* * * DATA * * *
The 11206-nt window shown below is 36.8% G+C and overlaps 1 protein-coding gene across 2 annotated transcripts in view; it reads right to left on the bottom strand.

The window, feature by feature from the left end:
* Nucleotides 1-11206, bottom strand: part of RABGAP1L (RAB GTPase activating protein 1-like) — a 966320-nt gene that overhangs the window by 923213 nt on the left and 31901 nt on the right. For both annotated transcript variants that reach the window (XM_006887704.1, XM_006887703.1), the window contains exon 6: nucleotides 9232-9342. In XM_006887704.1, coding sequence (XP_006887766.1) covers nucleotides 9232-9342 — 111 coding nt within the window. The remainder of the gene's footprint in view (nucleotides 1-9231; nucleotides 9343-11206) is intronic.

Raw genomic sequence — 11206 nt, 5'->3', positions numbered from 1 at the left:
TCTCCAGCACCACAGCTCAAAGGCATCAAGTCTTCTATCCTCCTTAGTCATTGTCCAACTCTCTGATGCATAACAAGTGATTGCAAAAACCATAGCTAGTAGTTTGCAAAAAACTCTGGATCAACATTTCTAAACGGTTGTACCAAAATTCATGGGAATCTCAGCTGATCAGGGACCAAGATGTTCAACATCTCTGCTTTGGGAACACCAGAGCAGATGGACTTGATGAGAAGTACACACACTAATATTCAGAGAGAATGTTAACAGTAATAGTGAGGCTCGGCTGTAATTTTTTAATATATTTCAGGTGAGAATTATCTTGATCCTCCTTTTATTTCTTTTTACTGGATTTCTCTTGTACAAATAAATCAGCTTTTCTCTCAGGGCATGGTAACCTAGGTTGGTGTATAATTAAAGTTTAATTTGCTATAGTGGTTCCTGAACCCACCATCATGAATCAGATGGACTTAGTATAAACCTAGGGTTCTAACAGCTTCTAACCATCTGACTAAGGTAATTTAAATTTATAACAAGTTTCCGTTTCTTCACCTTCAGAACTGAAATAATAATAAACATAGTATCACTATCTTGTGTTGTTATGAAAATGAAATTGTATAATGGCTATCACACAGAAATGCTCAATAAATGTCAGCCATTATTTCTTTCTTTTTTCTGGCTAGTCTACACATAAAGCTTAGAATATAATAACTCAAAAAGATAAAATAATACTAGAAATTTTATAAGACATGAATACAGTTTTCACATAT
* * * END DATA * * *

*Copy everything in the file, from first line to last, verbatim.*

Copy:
The 11206-nt window shown below is 36.8% G+C and overlaps 1 protein-coding gene across 2 annotated transcripts in view; it reads right to left on the bottom strand.

The window, feature by feature from the left end:
* Nucleotides 1-11206, bottom strand: part of RABGAP1L (RAB GTPase activating protein 1-like) — a 966320-nt gene that overhangs the window by 923213 nt on the left and 31901 nt on the right. For both annotated transcript variants that reach the window (XM_006887704.1, XM_006887703.1), the window contains exon 6: nucleotides 9232-9342. In XM_006887704.1, coding sequence (XP_006887766.1) covers nucleotides 9232-9342 — 111 coding nt within the window. The remainder of the gene's footprint in view (nucleotides 1-9231; nucleotides 9343-11206) is intronic.

Raw genomic sequence — 11206 nt, 5'->3', positions numbered from 1 at the left:
TCTCCAGCACCACAGCTCAAAGGCATCAAGTCTTCTATCCTCCTTAGTCATTGTCCAACTCTCTGATGCATAACAAGTGATTGCAAAAACCATAGCTAGTAGTTTGCAAAAAACTCTGGATCAACATTTCTAAACGGTTGTACCAAAATTCATGGGAATCTCAGCTGATCAGGGACCAAGATGTTCAACATCTCTGCTTTGGGAACACCAGAGCAGATGGACTTGATGAGAAGTACACACACTAATATTCAGAGAGAATGTTAACAGTAATAGTGAGGCTCGGCTGTAATTTTTTAATATATTTCAGGTGAGAATTATCTTGATCCTCCTTTTATTTCTTTTTACTGGATTTCTCTTGTACAAATAAATCAGCTTTTCTCTCAGGGCATGGTAACCTAGGTTGGTGTATAATTAAAGTTTAATTTGCTATAGTGGTTCCTGAACCCACCATCATGAATCAGATGGACTTAGTATAAACCTAGGGTTCTAACAGCTTCTAACCATCTGACTAAGGTAATTTAAATTTATAACAAGTTTCCGTTTCTTCACCTTCAGAACTGAAATAATAATAAACATAGTATCACTATCTTGTGTTGTTATGAAAATGAAATTGTATAATGGCTATCACACAGAAATGCTCAATAAATGTCAGCCATTATTTCTTTCTTTTTTCTGGCTAGTCTACACATAAAGCTTAGAATATAATAACTCAAAAAGATAAAATAATACTAGAAATTTTATAAGACATGAATACAGTTTTCACATAT